2. Focus Outside-In. Today’s supply chains respond, but they do not sense. There is no place to put market data–weather, telematics, point of sale/consumption, unstructured data–in today’s infrastructure. We are very early in the definition of outside-in processes. The largest barrier is decoupling ourselves from believing that historic processes are best practices. The challenge is unlearning to be open to new outcomes. While new analytics possibilities exist, business leaders’ understanding of how to use them is limited. Invest time in understanding what is possible.
What to do? Use the Zebra training methodology to define outside-in processes that can work for your company. After alignment, use NOSQL techniques and data scientists to build outside-in processes.
3. Design for Resilience. There is a level of unprecedented inefficiency in today’s supply chain. Labor turnover, supply reliability, and transportation variation are here to stay. As a result, companies need to redesign supply chains based on the inefficiencies of today. The design, and redesign, of supply chains needs to be continuous based on market data.
What to do? Invest in network design technologies. Build an internal team to continually design and redesign flows holistically using the factors of today’s inefficiencies. Redesign flows and determine buffers monthly.
4. Build Networks. We Need a Network of Networks. The supply chain needs a dial tone. Just as the department of defense created the internet, we need a governmental agency to build a business-to-business network. Today’s gap? There are many barriers: authoritative identifiers, multi-tier processes, and data translation across source, make, and deliver for multi-tiers of trading partners. We need a central directory of companies with authoritative identifiers for the company, the manufacturing and logistics locations, and products.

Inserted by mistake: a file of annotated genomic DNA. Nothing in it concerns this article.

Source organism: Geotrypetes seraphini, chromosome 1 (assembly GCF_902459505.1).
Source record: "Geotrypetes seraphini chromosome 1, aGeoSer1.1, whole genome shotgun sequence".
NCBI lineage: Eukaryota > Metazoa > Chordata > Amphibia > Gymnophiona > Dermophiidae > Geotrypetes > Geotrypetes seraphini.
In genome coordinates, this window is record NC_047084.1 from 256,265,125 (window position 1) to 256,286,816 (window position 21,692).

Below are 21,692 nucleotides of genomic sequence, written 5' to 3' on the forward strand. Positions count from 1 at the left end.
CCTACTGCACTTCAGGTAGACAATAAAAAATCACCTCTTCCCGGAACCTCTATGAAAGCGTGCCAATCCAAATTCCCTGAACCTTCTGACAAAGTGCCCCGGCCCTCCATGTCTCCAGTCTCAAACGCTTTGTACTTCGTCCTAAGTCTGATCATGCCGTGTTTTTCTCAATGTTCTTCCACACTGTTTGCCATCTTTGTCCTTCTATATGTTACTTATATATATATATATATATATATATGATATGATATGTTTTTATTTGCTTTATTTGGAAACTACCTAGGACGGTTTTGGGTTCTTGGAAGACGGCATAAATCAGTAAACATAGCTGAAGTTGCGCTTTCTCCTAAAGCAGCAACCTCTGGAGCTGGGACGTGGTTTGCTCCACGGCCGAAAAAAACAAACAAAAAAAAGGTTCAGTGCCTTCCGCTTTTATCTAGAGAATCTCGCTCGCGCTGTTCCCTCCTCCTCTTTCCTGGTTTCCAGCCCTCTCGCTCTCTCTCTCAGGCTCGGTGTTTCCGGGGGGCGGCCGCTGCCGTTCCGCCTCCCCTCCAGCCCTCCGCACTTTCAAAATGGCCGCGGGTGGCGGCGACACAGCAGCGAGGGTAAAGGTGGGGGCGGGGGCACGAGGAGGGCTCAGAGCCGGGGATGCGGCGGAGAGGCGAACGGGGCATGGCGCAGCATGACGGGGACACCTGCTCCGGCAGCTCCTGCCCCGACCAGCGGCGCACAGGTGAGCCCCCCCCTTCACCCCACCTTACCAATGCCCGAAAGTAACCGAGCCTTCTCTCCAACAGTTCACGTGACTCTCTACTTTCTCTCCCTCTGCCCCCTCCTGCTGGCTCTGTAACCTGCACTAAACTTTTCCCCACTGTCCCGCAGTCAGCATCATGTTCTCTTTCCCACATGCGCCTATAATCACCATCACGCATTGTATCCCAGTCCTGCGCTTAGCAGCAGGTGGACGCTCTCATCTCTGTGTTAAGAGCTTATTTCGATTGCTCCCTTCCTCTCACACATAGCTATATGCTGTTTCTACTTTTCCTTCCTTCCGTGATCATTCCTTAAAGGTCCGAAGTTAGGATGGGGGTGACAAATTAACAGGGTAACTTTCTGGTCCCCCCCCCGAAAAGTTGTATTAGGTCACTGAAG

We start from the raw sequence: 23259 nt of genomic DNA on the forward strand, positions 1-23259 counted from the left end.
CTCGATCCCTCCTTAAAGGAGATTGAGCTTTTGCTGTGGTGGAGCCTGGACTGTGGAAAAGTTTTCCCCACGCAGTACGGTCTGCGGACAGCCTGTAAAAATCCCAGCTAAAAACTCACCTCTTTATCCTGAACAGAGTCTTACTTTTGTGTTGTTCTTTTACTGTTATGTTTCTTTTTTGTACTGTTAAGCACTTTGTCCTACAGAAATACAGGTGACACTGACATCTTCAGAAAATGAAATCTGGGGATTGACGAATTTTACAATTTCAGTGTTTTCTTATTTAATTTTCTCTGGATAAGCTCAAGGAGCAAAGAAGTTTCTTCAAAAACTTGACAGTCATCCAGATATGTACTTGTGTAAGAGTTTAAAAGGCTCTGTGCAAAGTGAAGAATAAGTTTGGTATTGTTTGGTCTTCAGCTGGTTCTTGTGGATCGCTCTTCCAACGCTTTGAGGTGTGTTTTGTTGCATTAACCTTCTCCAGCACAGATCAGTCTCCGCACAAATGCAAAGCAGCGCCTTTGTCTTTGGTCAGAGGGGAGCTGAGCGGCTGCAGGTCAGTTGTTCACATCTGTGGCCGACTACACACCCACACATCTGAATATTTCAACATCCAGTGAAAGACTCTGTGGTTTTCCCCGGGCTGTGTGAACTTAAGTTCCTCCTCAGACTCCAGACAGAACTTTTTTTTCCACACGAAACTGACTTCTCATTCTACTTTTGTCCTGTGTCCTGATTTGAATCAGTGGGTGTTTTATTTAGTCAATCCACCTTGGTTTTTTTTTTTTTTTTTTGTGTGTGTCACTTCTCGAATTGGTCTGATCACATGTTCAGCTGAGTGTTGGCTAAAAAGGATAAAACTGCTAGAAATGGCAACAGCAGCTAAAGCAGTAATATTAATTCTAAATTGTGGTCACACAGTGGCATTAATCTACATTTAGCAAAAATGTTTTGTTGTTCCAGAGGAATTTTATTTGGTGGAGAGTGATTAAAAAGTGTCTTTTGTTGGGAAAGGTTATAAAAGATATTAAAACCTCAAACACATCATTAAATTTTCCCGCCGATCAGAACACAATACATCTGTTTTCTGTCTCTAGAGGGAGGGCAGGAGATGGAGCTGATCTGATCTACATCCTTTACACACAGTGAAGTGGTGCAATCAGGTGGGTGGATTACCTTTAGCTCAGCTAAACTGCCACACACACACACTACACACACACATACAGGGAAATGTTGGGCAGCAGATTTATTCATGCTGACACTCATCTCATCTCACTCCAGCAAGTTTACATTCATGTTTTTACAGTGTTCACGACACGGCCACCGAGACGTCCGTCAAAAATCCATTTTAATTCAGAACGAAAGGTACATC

Todays’ networks are self-serving. There is no incentive to drive interoperability across networks.
EDI is not sufficient. Like old-fashioned mail, Electronic Data Interchange is expensive and is delivered party-to-party. It is not bidirectional or multi-tier and the messages do not move at the speed of business.
What to do? Invest in current networks and pressure the players to improve interoperability. Create a group to focus on building network capabilities.
5. A Sole Focus on Volume Is A Mistake. Gasoline prices increased 42.1% year-over-year and are climbing 1.3% over the prior month. Used Cars and Trucks prices rose 24.4% year-over-year while the food increased 4.6% over year-ago prices. Increased price accompanies the increased volume. Traditional planning systems recommend decisions based on volume and eliminate manufacturing bottlenecks.
What to do? Build planning models to manage the trade-offs of price and volume together.
Figure 2. Increasing Inflation
Supply Chain leaders have an unprecedented opportunity to build better. Don’t just react. New forms of analytics can help to accelerate outcomes within organizations.